Jim Eisenreich was a gifted player who hit .290 over a 15-year career. Eisenreich also suffered from Tourettes Syndrome with the most noticeable visible part of the condition being tics and involuntary movement. Fortunately, Eisenreich never had the condition at-bat, but in the field it wass noticible.
The early part of his career was one that could best be described as extremely frustrating with a dispute with Twins management and a two-year hiatus from baseball. In the early part of his career, Eisenreich was undiagnosed or misdiagnosed.
Prior to a series that the Twins were to play in Boston in 1982, an article appeared in a Boston paper regarding Eisenreich and his actions in the outfield, which were simply passed off as “nerves.” That was all the encouragement needed for the bleacher denizens to formulate a torture plan for the then 23-year-old.
"”After I got back from the sanatorium, people in the stands started calling me ‘nutsy’ and ‘whacko,’ ” former Red Sox player Jimmy Piersall told the NY Times. ”They would blow sirens at me. Even today, friends tell me stories about people who want to know if I’m really crazy. You have to face all that. You’ve got to be tough to survive in sports.”"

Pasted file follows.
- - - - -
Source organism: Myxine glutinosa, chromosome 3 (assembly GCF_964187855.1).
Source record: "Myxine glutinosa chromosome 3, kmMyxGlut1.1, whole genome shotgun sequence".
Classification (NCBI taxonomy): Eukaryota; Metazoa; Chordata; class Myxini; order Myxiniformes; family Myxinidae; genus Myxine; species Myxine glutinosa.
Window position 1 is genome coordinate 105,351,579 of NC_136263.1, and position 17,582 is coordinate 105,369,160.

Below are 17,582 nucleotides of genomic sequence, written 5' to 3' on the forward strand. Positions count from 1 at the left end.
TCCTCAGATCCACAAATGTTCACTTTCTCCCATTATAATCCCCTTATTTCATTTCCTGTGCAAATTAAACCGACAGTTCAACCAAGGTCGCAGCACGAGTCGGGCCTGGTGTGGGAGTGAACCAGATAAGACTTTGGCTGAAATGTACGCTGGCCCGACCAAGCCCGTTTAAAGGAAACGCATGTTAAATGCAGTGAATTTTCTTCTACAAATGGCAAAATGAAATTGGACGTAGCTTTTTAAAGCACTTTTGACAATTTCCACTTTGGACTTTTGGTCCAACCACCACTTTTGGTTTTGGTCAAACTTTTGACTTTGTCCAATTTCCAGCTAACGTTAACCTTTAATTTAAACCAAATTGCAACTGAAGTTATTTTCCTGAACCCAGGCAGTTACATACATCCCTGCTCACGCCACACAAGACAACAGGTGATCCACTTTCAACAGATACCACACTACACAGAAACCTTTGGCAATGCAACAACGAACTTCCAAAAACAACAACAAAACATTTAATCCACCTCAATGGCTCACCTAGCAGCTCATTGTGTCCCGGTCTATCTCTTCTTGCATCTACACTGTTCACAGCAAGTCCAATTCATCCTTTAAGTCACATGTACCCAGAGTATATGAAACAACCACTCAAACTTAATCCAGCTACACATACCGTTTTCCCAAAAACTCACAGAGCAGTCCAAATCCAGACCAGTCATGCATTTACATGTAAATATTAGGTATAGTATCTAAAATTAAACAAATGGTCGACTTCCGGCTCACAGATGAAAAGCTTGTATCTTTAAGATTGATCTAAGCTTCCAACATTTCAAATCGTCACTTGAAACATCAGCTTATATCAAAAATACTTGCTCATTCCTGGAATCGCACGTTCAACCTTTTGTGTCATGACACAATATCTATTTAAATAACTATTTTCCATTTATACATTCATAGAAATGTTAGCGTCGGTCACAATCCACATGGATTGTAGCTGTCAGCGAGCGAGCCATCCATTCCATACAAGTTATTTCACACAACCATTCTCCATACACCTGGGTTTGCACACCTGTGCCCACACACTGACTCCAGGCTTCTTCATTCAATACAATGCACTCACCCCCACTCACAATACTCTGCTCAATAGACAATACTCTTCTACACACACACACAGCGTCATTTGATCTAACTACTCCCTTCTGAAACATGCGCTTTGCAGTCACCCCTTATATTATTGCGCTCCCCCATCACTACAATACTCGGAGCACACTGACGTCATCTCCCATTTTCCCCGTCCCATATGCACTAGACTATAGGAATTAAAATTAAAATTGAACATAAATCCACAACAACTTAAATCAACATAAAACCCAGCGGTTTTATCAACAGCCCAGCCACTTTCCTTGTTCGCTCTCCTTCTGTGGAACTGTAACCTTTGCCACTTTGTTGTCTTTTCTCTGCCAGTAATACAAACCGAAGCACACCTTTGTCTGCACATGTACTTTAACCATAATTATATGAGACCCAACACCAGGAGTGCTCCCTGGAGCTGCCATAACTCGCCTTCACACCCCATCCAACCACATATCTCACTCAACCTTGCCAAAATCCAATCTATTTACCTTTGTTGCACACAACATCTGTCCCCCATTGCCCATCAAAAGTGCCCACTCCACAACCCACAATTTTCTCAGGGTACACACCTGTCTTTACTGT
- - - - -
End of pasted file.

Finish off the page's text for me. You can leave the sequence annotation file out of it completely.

During the game, Eisenreich was just verbally brutalized. Numerous fans would get up and start to mimic the tics that Eisenreich displayed with the expected results being accomplished when Eisenreich had to be removed from the game still shaking and hyperventilating.
The period between 1982-84 saw Eisenreich appear in only 48 major league games and none in the minors before he chose to retire for almost three seasons. Eventually, Eisenreich returned and so did the antics at Fenway only far more muted and then no more as common sense finally prevailed.